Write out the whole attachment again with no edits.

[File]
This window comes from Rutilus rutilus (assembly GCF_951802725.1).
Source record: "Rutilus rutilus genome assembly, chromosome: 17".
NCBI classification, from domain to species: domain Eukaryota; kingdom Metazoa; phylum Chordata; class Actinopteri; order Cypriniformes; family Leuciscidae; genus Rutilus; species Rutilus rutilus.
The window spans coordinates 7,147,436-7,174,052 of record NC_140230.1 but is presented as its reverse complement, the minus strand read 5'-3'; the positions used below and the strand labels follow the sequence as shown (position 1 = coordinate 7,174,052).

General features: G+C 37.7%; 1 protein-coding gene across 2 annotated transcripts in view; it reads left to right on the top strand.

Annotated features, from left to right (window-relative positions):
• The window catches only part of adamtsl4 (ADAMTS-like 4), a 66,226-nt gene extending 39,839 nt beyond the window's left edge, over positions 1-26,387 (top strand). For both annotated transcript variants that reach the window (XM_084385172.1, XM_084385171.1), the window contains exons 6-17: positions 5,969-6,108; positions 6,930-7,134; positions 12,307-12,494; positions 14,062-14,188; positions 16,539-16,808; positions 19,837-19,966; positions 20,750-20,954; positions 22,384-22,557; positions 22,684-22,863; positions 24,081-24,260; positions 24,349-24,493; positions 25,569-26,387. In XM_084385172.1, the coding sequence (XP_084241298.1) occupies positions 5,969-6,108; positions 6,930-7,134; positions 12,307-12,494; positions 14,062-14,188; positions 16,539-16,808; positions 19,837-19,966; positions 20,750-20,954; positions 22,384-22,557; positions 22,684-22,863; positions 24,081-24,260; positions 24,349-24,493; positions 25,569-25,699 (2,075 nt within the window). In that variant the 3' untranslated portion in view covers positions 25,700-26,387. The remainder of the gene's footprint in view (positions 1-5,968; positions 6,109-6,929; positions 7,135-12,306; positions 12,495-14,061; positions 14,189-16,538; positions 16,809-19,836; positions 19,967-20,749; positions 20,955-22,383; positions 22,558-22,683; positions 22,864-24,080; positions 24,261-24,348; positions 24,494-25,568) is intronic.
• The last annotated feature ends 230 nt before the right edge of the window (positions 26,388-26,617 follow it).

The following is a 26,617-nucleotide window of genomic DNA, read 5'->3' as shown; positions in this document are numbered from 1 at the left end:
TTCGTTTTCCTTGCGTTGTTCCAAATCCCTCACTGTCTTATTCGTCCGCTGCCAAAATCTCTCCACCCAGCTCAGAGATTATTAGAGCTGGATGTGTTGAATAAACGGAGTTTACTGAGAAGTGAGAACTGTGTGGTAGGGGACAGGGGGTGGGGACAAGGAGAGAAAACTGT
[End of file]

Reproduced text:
This window comes from Rutilus rutilus (assembly GCF_951802725.1).
Source record: "Rutilus rutilus genome assembly, chromosome: 17".
NCBI classification, from domain to species: domain Eukaryota; kingdom Metazoa; phylum Chordata; class Actinopteri; order Cypriniformes; family Leuciscidae; genus Rutilus; species Rutilus rutilus.
The window spans coordinates 7,147,436-7,174,052 of record NC_140230.1 but is presented as its reverse complement, the minus strand read 5'-3'; the positions used below and the strand labels follow the sequence as shown (position 1 = coordinate 7,174,052).

General features: G+C 37.7%; 1 protein-coding gene across 2 annotated transcripts in view; it reads left to right on the top strand.

Annotated features, from left to right (window-relative positions):
• The window catches only part of adamtsl4 (ADAMTS-like 4), a 66,226-nt gene extending 39,839 nt beyond the window's left edge, over positions 1-26,387 (top strand). For both annotated transcript variants that reach the window (XM_084385172.1, XM_084385171.1), the window contains exons 6-17: positions 5,969-6,108; positions 6,930-7,134; positions 12,307-12,494; positions 14,062-14,188; positions 16,539-16,808; positions 19,837-19,966; positions 20,750-20,954; positions 22,384-22,557; positions 22,684-22,863; positions 24,081-24,260; positions 24,349-24,493; positions 25,569-26,387. In XM_084385172.1, the coding sequence (XP_084241298.1) occupies positions 5,969-6,108; positions 6,930-7,134; positions 12,307-12,494; positions 14,062-14,188; positions 16,539-16,808; positions 19,837-19,966; positions 20,750-20,954; positions 22,384-22,557; positions 22,684-22,863; positions 24,081-24,260; positions 24,349-24,493; positions 25,569-25,699 (2,075 nt within the window). In that variant the 3' untranslated portion in view covers positions 25,700-26,387. The remainder of the gene's footprint in view (positions 1-5,968; positions 6,109-6,929; positions 7,135-12,306; positions 12,495-14,061; positions 14,189-16,538; positions 16,809-19,836; positions 19,967-20,749; positions 20,955-22,383; positions 22,558-22,683; positions 22,864-24,080; positions 24,261-24,348; positions 24,494-25,568) is intronic.
• The last annotated feature ends 230 nt before the right edge of the window (positions 26,388-26,617 follow it).

The following is a 26,617-nucleotide window of genomic DNA, read 5'->3' as shown; positions in this document are numbered from 1 at the left end:
TTCGTTTTCCTTGCGTTGTTCCAAATCCCTCACTGTCTTATTCGTCCGCTGCCAAAATCTCTCCACCCAGCTCAGAGATTATTAGAGCTGGATGTGTTGAATAAACGGAGTTTACTGAGAAGTGAGAACTGTGTGGTAGGGGACAGGGGGTGGGGACAAGGAGAGAAAACTGT